Tuesday, January 26, 2010

Nurse Nazi or How to Remain Calm

When I first got out of college and for the next 5 years, I worked at an elementary school in the front office. Because of budget constraints, we only had a nurse one day a week and a social worker 1/2 day a week. Even when she was there, the nurse rarely had time for the day to day nursing duties of taking temperatures, handing out various pharmaceuticals, or patching up scraped knees. The social worker rarely had time to follow up on anything more than paperwork.

Thus, the nursing duties, the truancy calls, the contacts with social services fell to me.

Early on, I created a motto for myself.

Stay calm in the face of adversity.

And it would serve me well.

I discovered I had an interesting ability during a crisis to flip a mental switch - turning off all emotional response and turning on...what? I don't know. Let's call it Tweet Revenge - my alter ego superhero. A clicking through a rolodex of stored information looking for the best course of action to contain and solve the problem.

Think and act fast. Cry later.

This ability helps me remain compassionate and yet be all business to accomplish what must be done. It was what kept the little boy with a broken arm from going into shock as I got him to sing You Are My Sunshine with me while waiting for his grandmother to come take him to the hospital. It's what allowed me to step in the middle of the domestic dispute in the lobby and talk the abusive husband down long enough for the police to come1. It's what got the little girl with the dislocated knee to laugh tremulously at my pun-a-licious jokes instead of losing consciousness while waiting for the ambulance to arrive.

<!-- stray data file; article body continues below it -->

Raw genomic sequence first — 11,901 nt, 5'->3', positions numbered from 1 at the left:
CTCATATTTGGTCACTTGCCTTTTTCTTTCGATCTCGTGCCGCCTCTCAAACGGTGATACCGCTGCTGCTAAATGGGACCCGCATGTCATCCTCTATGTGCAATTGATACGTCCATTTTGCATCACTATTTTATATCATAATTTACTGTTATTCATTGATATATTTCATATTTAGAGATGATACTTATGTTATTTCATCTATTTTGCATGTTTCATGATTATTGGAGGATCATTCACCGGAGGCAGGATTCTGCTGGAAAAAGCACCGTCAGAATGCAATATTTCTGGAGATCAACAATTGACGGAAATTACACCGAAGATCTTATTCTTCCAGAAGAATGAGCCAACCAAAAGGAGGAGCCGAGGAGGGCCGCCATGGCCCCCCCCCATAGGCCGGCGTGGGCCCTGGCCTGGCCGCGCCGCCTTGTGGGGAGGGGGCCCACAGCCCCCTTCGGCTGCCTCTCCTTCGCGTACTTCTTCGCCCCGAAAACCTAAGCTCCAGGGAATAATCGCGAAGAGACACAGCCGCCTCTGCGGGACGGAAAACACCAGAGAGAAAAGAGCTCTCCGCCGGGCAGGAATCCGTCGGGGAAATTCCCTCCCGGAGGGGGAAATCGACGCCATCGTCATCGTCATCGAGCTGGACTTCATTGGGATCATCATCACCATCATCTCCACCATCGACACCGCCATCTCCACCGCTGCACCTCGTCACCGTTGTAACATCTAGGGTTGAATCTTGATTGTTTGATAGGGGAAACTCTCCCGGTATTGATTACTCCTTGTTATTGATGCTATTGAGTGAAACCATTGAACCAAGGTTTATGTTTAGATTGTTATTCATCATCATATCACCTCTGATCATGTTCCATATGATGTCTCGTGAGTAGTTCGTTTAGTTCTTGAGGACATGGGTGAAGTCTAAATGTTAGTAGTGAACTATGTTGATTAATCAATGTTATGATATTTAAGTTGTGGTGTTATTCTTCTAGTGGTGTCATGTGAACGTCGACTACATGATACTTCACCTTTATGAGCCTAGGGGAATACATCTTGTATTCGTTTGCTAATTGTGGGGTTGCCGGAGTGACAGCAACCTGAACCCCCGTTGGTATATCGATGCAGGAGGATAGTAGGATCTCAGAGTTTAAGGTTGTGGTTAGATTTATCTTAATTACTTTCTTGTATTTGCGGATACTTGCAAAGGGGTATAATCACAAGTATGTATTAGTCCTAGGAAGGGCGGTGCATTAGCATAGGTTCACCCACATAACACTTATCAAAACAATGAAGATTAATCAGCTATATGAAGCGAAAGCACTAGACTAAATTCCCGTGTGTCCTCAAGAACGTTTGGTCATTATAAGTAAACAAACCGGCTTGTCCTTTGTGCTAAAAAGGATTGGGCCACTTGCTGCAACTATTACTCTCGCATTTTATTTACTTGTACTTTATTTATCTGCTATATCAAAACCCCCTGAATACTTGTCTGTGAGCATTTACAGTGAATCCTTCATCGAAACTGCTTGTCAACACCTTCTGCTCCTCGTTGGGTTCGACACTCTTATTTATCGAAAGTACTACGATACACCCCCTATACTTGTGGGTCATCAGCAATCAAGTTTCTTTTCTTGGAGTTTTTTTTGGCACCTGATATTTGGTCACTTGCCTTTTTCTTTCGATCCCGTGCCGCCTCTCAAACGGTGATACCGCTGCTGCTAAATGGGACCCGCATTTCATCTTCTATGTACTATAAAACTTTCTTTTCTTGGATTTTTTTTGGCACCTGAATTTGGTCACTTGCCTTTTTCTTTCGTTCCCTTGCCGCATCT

Later, it would be what would make my father call me a narcotics Nazi after his shoulder replacement surgery as he was doing his physical therapy 3 times a day sans anything stronger than extra strength Tylenol2.

This ability is what made me seriously consider pursuing a career in trauma medicine. It's easier to do what must be done - while remaining compassionate - when there is little to no emotional connection. And apparently I'm great at disconnecting in the face of adversity...I thought.

So this weekend, while in New Mexico, when the loveliest of companions came down with some kind of infection that sent her reeling into a 103 degree temperature and reduced her, by her own admission, into a 3-year-old little girl, it was Tweet Revenge who stepped in and took over the situation.

It was Tweet Revenge who navigated the dark streets of a city in which she'd never been, driving a luxury car perhaps worth more than she makes in a year, in search of anything she could think of to bring the fever down and making note of the emergency entrance to the hospital she happened past. It was Tweet Revenge who came up with the bath and the cold washcloth and the plan for the next day. It was Tweet Revenge who packed everything, loaded the car, and drove the 6 hours home on 4 hours of fitful sleep with nothing but adrenaline and coffee to keep her awake.

Except...this time Jane (I) was there too. Watching anxiously while the person for whom I care deeply struggled to swallow, struggled to stand, and barely able to walk more than a few feet. For the first time, I was there feeling helpless, scared, and very much alone not knowing what to do. But only from the recesses. Outwardly, I was Tweet Revenge. Inwardly, I was lost. And our connection grew, strengthened by the unveiling of vulnerabilities.

But I didn't cry. Not once.

At least...not until I was safe at home and only into the fur of a love bug cat.

1: Had I known he also had a knife, I'm not sure my response would have been the same.
2: The narcotics made him sleep. After he was home for 3 days, what he needed to be doing was his physical therapy even if it did hurt...per doctor's orders.

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